It's no secret that mist, and wet snow will make a rifle lens fog up. Sometimes those conditions will put water droplets right in the line of vision. When that happens, it sometimes gives us literally nothing to see through our scopes but water. This can impede you from making the shot in the wet weather since they can put such an awful view on the reticle that we cannot in good conscience squeeze the trigger.
The good news is that the technology for hunting optics has improved significantly over the decades thanks to new advanced lens coatings and scope covers that keep your optics protected on rainy days in the field. Even if you have some of the newest and most advanced hunting gear on the market, things can still go wrong when rain or wet weather rears its ugly head. That is why we need to be ready for the worst. Today we'll explain how hunters and shooters can do that when the rain drops start falling.
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Add a Lens Puffer To Your Kit
For times when the weather is wet, such as wet snow or mist, but not outright raining, a lens kit can go a long way to help you remove the moisture from both the objective and the ocular sides of your scope. These are usually made for use with camera equipment, which is probably why many hunters don't think to use them. Usually included in these kits are microfiber lens clothes that are made to touch your fine optics without the possibility of scratching the lens.
You can simply use the puffer to move aside as much of the moisture as you can, and then wipe it away with the lens cloth. The great thing about these kits is they'll work for your riflescope, spotting scope, or binoculars. If you are self-filming your hunt, you can also use them for your cameras and cell phones too. The one above only costs $17 and you can likely get use of it for a few hunting seasons before it needs replacing.
Microfiber lens clothes not only give the hunter a clean and safe way to remove water from the scope lens, but they are quiet and easy to use. Microfiber works well because it absorbs some five to seven times its own weight in water. As a bonus, Microfiber products are also positively charged, meaning they attract negatively charged dirt and grease.
This can give a hunter an easier way to have something on hand that will keep their optics free of water that uses a minimum of movement and is a great scent free option to keep from spooking wild game. These cloths are also cheap, and even better, they take up next to no space in a hunting pack. We like to pack some into all our hunting packs. It's just nice to be prepared for those unexpected wet days in the stand.
Rubberized Flip-Up Scope Cover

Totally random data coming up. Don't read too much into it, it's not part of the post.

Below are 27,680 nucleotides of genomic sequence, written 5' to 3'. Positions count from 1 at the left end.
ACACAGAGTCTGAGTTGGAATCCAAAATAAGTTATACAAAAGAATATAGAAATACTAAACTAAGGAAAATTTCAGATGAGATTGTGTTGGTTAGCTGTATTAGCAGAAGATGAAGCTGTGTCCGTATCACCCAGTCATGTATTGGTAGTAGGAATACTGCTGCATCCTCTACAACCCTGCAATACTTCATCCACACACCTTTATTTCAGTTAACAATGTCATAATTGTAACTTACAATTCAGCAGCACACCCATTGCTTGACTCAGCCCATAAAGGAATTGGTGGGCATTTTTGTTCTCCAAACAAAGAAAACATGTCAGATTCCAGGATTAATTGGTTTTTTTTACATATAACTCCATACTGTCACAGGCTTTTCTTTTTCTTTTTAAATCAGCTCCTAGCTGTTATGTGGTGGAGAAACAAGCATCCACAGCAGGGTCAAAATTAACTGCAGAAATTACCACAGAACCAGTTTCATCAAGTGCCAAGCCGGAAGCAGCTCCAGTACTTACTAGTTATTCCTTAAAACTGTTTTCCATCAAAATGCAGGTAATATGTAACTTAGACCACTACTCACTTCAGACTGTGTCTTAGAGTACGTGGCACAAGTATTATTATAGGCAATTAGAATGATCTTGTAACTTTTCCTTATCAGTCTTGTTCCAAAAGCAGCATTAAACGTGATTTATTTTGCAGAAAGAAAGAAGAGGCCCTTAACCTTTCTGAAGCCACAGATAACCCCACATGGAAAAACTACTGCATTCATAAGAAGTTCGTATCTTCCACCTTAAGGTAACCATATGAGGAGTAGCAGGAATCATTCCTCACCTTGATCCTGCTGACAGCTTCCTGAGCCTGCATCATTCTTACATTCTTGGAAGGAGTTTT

When rain comes on suddenly or isn't expected, I will usually just cover the center of my rifle or shotgun - scope and all - by placing it under the bottom of my waterproof hunting jacket. The issue I have had at times is that the lens may remain dry, but it will still fog up.
With that in mind, a good lens cover that both protects the optic and keeps it free from rain or wet snow. We still recommend keeping the microfiber cloth handy even if you pick up a cover. But a good scope cover ensures you will not have to think about covering the riflescope while sitting there in a hard rain for extended periods. Simply pop up the covers when you see that shooter buck coming, and you are good to go.
Try a Sunshade
While these are technically built for sunny conditions, the rubberized eyepiece of a sunshade can help to alleviate the need to wipe your optics by keeping the water away from the lens. In some rainy conditions, it can be virtually impossible to both stay on stand and use your rifle or shotgun optics no matter what you try. This might not be the best solution for a heavy rain, but it should work fine for a light rain.
I have a friend that uses more than one to keep the objective lens far from the water. The downside is that this can make for a more difficult shooting experience for anyone not used to it. It may be better for snow and mist rather than straight rain to keep your optics clear of water.
Neoprene Scope Mitten
Quality see-through scope covers will help protect the entire optic and inner tube as well as the lens. A neoprene scope cover is a good option for a day when the air is wet, and you want to keep precipitation from gathering on the body of your expensive optic. These types of covers repel moisture and reduce glare.
The reason these are a good choice is because open-cell neoprene contains more pockets of air, allowing gases and liquids to pass through, which makes it water resistant and breathable. Closed-cell neoprene is made with a higher density which gives it more durability and makes it waterproof. When you're hunting with expensive optics, this is one of the best forms of protection from downpours.
Please check out my book "The Hunter's Way" from HarperCollins. Be sure to follow my webpage, or on Facebook and YouTube.
READ MORE: 5 NEW LEUPOLD OPTICS TO KEEP YOUR EYE ON
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